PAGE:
If he can lament the awfulness of exclusions, I can, too. So I just want to think a bit about the contributors to our earliest senses of literacy and literary beauty. Who would be on my list? Who’s as bad an omission as Proust? (My husband reveres Proust, so I consider him the Highest of the High, lest I be cast out of the house.) Well, I want to think about those who I feel have been overlooked in the area of kids’ lit, and maybe you want to think about it, too.
Joan Aiken: creator of an alternate historical timelines in the Wolves chronicles, but also, quite simply, a creator of characters at least as fine as any in Dickens.
Diana Wynne Jones: for versatility of voice and style from mischievous humour to philosophical gravity, from the fairy tale to the cosmic significance.
Eleanor Farjeon: unmatchable in her ability to convince me that there must be a historical source or basis– wait, that’s really original? Unbelievably, it always is.
Ezra Jack Keats: for the honesty and truth with which he represented what and who were always there, exploding our ideas of what we thought was reality, with gentle kindness.
Maurice Sendak: has anyone matched his ability to speak to children on their own level, without ceding ground to interfering adults?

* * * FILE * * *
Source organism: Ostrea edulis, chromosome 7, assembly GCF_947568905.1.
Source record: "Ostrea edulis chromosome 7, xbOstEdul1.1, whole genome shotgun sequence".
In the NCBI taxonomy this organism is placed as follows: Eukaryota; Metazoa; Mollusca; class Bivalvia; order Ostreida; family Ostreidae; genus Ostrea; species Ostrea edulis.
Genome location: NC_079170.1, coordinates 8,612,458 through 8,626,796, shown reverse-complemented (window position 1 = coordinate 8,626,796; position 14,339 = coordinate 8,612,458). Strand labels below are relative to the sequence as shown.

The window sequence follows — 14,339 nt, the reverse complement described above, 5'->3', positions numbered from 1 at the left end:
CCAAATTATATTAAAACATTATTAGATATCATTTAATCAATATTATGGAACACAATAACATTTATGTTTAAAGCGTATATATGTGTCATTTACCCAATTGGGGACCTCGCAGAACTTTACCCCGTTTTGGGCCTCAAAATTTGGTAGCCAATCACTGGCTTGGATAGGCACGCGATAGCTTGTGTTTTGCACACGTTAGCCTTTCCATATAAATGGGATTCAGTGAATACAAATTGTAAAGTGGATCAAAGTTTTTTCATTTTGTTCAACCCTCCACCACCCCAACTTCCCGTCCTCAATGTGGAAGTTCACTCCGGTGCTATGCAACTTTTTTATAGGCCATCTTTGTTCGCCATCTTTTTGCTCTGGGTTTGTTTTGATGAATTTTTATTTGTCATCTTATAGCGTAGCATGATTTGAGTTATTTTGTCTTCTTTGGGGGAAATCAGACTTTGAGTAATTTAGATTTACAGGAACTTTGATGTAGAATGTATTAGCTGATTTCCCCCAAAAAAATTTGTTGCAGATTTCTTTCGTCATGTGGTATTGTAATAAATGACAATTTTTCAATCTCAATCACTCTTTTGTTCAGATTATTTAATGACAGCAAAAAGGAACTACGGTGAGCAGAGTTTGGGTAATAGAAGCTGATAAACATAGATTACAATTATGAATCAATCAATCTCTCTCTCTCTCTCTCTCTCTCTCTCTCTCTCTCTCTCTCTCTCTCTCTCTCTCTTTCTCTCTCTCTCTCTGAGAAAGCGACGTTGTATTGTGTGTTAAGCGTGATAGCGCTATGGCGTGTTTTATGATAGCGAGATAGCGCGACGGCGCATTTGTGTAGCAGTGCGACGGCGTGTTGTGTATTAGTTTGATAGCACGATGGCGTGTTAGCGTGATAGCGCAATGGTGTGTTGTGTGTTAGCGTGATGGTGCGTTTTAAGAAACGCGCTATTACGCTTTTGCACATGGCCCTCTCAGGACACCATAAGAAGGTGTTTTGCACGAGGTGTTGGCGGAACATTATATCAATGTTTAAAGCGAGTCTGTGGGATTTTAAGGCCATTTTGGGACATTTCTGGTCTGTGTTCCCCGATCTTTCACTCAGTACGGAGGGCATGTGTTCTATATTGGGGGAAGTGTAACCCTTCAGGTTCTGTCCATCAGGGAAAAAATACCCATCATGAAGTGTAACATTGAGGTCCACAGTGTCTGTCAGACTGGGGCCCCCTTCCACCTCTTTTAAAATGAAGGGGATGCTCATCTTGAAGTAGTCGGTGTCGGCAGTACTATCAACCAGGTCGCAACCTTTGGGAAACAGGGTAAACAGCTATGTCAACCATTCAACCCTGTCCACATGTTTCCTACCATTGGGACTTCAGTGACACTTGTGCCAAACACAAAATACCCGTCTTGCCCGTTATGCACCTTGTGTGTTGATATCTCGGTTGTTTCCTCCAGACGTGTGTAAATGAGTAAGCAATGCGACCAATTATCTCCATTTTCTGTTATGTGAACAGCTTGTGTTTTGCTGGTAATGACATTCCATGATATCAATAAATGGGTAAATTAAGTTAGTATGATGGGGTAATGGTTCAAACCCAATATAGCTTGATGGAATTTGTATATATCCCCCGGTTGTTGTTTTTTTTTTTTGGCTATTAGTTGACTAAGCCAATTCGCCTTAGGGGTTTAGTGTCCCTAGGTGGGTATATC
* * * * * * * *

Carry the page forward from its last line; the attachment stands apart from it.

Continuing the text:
Margaret Wise Brown: like Julian of Norwich, she is often read today as almost kindly and banal, but, like Julian, there is a depth and nuance there– one which every child feels when read to at night, even if we forget the subtleties as we age.
Arnold Lobel: the raw, deep truths of love and friendship have never been better represented, for child or adult, than in the stories of Frog and Toad.
What if we were in an alternate reality where I was casting the deciding vote for the Nobel Prize in Literature, and I were to award the prize to someone in children’s literature in 2020– a sort of “lifetime achievement award”? Who would it be, what would be my reason?
The award, I think, would go to:
Eric Carle, “for his clarity, gentle truths, and directness in writing to the youngest of us, and his kindness in mentoring all those following him.”
Let’s have some fun now, shall we? A wonderful woman at Candlewick who apparently knows my taste through and through sent me a note before Rosh Hashanah asking if I knew about The Clockwork Crow, by Catherine Fisher, which was released on September 8. I had not seen it, but she compared it to Joan Aiken and Eva Ibbotson and you all know my feelings about Joan Aiken and also did I mention it’s set in Victorian Wales?